Hello, bookworm, it’s lovely to see you again. Do come in, but be careful of the wet floor; the Art and Craft books invited several genres to a Christmas crafting hour early this morning and it was rather messy, so it’s taken ages to tidy up. The True Crime genre got a little carried away, and sulked when I explained that fingerprint kits and spent bullets aren’t usually found on Christmas trees. They cheered up when the Classics cut the blood spatter patterns into snowflakes though, and they can almost be mistaken for polka dots instead. I’ve confiscated the more gory ‘decorations’ which the True Crime books explained were part of a ‘serial killer Santa’ theme (they were far too realistic for my liking) so it’s all rather tasteful again now! Speaking of eyes, that reminds me of the cover of a book I read recently. It’s called Frank Penny And The Last Black Stag, by Jeremy Elson. Have you read it? Here, sit down with this cup of tea and mince pie while I tell you all about it.
Here’s the blurb: Power is not for the weak or faint-hearted.
If Frank, Cas, Gabby and Anya want to find the next two guardians of the Simbrian and keep them safe, they need to journey across the dangerous borderlands and into the dark and shadowy world of Kzarlac, sworn enemy of Byeland.
Ruled by the fearsome Etamin Dahke, Kzarlac is no place for four naïve teenagers. Keen wits and a large helping of luck are no guarantee they will succeed and return safely.
Driven by their desire to protect the delicate peace that has existed since the time of Kester, their quest is about to take a deadly turn, and the exposure of an unconceivable secret may make Frank regret ever having started.
Here’s the little about the author: Jeremy Elson is the author of the Frank Penny series of adventure books for young adults. Jeremy is a home educating parent himself, and Frank Penny was borne out of his desire to bring to life a home educated child, as well as tell a straightforward and compelling adventure story.
And here’s my review: Frank Penny And The Last Black Stag is the third book in this series, so I was a little concerned that I wouldn’t understand the story. The author kindly provided a summary to bookworms on the blog tour, but I decided not to read it until after I was at least a quarter of the way through, since this novel can apparently be read as a standalone. And I have to agree, it can, but I admit it helped to know a bit more of the back story.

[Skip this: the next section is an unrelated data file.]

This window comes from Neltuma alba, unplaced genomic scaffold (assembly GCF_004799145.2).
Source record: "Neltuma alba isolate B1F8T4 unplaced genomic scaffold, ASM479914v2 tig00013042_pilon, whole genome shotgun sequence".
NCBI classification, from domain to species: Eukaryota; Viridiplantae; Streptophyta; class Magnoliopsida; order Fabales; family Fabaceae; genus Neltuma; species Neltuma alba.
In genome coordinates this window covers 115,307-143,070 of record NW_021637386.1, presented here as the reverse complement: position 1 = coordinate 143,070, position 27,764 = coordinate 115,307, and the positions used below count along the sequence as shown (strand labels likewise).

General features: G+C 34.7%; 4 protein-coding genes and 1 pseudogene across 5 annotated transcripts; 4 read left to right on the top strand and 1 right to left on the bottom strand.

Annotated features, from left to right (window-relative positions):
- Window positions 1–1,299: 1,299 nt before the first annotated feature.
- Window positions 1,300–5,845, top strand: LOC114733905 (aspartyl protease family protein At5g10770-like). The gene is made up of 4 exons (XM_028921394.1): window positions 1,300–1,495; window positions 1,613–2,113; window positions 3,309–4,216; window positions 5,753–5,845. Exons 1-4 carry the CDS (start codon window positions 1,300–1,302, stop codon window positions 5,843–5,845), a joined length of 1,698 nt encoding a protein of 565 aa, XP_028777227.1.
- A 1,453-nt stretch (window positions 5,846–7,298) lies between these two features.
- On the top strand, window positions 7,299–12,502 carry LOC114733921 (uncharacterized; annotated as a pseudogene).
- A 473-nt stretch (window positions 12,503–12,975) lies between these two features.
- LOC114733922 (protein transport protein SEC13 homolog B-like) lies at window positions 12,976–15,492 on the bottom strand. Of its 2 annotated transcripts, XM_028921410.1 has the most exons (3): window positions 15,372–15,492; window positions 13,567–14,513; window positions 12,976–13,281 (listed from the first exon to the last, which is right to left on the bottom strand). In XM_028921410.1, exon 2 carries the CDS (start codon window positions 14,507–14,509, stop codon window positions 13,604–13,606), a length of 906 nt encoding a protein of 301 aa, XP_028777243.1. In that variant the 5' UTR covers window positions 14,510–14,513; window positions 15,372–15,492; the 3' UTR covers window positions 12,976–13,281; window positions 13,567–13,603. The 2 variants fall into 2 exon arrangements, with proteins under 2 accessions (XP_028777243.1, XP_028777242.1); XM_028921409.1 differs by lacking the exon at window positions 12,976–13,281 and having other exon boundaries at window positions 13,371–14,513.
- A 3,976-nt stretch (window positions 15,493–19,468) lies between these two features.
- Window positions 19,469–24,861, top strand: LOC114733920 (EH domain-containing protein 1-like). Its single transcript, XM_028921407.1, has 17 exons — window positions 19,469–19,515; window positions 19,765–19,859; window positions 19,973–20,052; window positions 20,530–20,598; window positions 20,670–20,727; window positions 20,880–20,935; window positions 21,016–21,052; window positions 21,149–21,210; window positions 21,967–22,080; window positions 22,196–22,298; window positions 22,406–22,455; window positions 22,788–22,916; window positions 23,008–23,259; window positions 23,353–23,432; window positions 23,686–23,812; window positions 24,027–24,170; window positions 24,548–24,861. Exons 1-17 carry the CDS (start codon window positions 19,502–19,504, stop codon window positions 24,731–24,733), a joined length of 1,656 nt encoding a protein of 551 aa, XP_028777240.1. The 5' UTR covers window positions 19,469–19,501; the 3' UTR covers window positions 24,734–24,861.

I liked the way the previous adventures are referenced subtly in the book, rather than thrown at the reader in stilted character conversations or as random explanations which slow down the narrative. The worlds created by the author were detailed enough to let my imagination run free and feel part of the action, without being so heavy on description as to be distracting.
I enjoyed the dialogue between Frank and other characters, which helped me understand the nature of each one, despite not having read the previous books. Frank seemed someone I would like to have on my side, and he wasn’t afraid to challenge others or stand up for his beliefs and decisions, even if they weren’t always popular.
There were plenty of gripping scenes which kept me turning pages even when I’d told myself I’d stop at the end of the chapter. All in all, in my opinion this is a well written novel, which can indeed be read as a standalone but those who do will likely want to go back to the beginning of the series, just to enjoy the adventures from the very start. I can picture Frank Penny capturing the imagination of my son when he’s a little older. 4 / 5 stars from me.
If you like the sound of Frank Penny And The Last Black Stag and want to purchase a copy for yourself, just click on the book image to go to the relevant page on Amazon. I don’t get anything for doing this, I’m just being a helpful bookworm. Thank you to Jeremy Elson, Eyrie Press, and Rachel’s Random Resources for the digital advanced reader copy of this book in return for my honest opinion.
Here, let me take your cup and… whatever is the cat staring at? Oh goodness, it looks as though those sneaky True Crime books have discovered their confiscated eye ball decorations, added some glitter and hung them on the Christmas tree! I must go and shoo them before they find out where I hid their homemade severed fingers… Farewell, bookworm!